Author: Nina Cotton '04
After reading President John McCardell's proposition for starting the school day later and having sports teams' practices in the mornings before class, I considered what an average fall day would be like for me, a member of the varsity field hockey team. This is what it would look like: Wake up at 5:30 a.m. in order to walk from the A-frames to the athletic facilities and get a quick breakfast before 6:15 a.m.—are the dining halls even open at that hour? Once at the athletic facilities, I would spend approximately 30 to 35 minutes in the training room icing, stretching and taping my knees. Not to mention fighting for a spot on the table in front of all the soccer players, football players, rugby players, runners and volleyball players who would also be in there, and possibly running late due to a missed alarm clock. That would leave me with about 10 minutes to be dressed, stretched and warmed up for a team practice starting at 7 a.m.
Once practice was over around 9 a.m., assuming I had a 9:30 a.m. class, I would have 30 minutes to ice my knees, shower, get 'ready' and eat a substantial breakfast. Finally, I'd be in class. I would probably be exhausted from practice and just want to put my legs up and do some reading for class or watch TV with friends (like I normally do around 6:45 p.m. under the current schedule). The day would go by as a usual weekday does, class-to-class. I would have time for a quick Proctor dinner before a 7:30 p.m. class. I'd arrive back to my room after 9 p.m. without having done any work for the next day yet because the chances I stopped by Bicentennial Hall to work in the possible hour or so breaks I had between classes over taking a nap to compensate for being up at 5:30 a.m. are pretty slim.
So I'd begin my work: over 100 pages of reading, a possible response paper or two and a journal entry. With luck, I'd be in bed by 1:30 a.m. and up again four hours later to run sprints and a gauntlet drill with my teammates, who I would guess had days similar to mine. And come game time, our bodies all would have been thrown off by having 4 p.m. games rather than having to be athletic at 7 a.m.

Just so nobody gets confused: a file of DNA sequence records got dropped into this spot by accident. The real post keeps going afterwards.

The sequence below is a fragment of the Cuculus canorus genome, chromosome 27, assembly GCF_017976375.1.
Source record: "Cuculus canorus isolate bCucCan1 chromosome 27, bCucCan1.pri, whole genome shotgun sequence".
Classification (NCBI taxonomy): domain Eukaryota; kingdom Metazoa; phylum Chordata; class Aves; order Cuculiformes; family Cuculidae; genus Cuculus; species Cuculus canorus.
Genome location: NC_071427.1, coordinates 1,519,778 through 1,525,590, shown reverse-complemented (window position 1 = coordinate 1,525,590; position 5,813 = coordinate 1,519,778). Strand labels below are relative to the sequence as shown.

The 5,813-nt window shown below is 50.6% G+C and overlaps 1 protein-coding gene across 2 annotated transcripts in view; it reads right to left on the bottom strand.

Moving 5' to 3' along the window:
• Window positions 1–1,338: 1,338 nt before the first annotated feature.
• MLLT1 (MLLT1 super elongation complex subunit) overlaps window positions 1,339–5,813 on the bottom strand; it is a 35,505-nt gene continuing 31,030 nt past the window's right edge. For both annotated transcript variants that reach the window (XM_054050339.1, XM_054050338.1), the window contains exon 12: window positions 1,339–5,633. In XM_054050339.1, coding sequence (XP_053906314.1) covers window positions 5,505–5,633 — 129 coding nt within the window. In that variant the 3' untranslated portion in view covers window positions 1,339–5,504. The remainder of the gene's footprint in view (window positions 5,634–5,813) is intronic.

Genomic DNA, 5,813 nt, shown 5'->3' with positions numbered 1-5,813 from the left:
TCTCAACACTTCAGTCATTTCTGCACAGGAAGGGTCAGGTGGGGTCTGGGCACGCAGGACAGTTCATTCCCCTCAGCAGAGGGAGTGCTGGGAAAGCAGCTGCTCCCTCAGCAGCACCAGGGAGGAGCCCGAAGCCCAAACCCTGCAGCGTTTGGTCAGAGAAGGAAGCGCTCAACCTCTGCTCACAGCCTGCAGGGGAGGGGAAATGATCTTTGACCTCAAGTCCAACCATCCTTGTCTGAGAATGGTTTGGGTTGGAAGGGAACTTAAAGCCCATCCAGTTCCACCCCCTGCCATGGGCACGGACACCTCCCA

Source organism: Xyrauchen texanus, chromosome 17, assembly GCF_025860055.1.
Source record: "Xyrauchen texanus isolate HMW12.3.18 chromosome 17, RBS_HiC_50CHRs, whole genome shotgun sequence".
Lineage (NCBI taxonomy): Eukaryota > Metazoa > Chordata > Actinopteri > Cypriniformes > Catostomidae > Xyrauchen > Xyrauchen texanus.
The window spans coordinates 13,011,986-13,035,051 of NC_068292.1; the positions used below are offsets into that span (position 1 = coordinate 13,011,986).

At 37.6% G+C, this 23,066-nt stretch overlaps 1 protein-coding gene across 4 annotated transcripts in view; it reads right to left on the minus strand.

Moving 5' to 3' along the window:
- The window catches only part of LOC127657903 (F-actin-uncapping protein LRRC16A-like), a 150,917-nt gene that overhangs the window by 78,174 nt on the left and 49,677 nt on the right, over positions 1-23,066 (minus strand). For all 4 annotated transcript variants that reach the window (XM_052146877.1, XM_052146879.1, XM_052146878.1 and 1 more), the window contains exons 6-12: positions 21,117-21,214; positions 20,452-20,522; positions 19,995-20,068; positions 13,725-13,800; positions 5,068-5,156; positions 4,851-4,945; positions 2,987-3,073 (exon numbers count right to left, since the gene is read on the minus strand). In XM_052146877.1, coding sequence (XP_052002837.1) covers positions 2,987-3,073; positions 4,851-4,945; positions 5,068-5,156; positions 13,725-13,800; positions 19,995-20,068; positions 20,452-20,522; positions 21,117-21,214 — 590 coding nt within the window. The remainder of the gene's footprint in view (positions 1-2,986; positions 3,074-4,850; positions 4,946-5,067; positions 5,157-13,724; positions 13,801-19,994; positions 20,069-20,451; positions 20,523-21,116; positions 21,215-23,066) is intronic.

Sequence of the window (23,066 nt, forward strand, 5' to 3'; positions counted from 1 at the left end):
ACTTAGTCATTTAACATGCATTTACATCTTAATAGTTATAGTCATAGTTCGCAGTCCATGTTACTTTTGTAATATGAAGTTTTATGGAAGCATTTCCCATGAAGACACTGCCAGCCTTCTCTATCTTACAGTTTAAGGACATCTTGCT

As a student-athlete with friends both in and out of the world of Middlebury athletics, I understand the desire to make our college seem more like an academic institution rather than one that caters to the talented athletic teams we have here. President McCardell's opinion letter to The Campus proposing these time changes says that the time period between 4:30 and 7:30 p.m. would "open up the late-afternoon/dinner period so that all members of our community have equal access to the activities that take place, or might now take place, during those hours." Yet I think that wanting, trying and achieving varsity status at Middlebury College is a sacrifice I am willing to make, even if it means missing those other activities.
Playing a varsity sport in conjunction with the high level of academics offered here is in and of itself enough preparation for the real world and a glimpse into what President McCardell calls "real world realities" of balancing work and sport. Rather than increasing the amount of time in a day an athlete has to spend on "alternative activities," the proposed schedule change is strictly reducing the energy level and sleep time of athletes. There have been recent studies that show that sleep is very necessary for athletes. An article written by Bruce J. Ketchum, the editor of EndurePlus.com, notes "most of what we know about sleep deprivation has to do with immune function and brain function. This study is interesting because it shows that sleep deprivation can negatively impact physiology that is critical for athletic performance—glucose metabolism and cortisol status."
Some teammates of mine are dual and tri-varsity and are still members of clubs and intramural teams and have campus jobs. Not to mention they keep their grades up and have social lives that they choose and are happy with. Now I am not speaking for anyone other than myself, as President McCardell asked anyone who responds to not to do, I am speaking from my personal opinion and knowledge of the athletic world at Middlebury College. Having 7 a.m. practices would throw not only my studies off, but my body as well. I would be too tired to perform at peak athletic and academic performance throughout the day having only gotten a maximum five hours of sleep and the fun of practice, which does exist, would be lost to exhaustion. And even more so, the fun of being outside with teammates playing the sport you love and are committed to would be lost in exhaustion.
Potential Schedule Change Would Hurt, Not Help Athletes
Author: Nina Cotton '04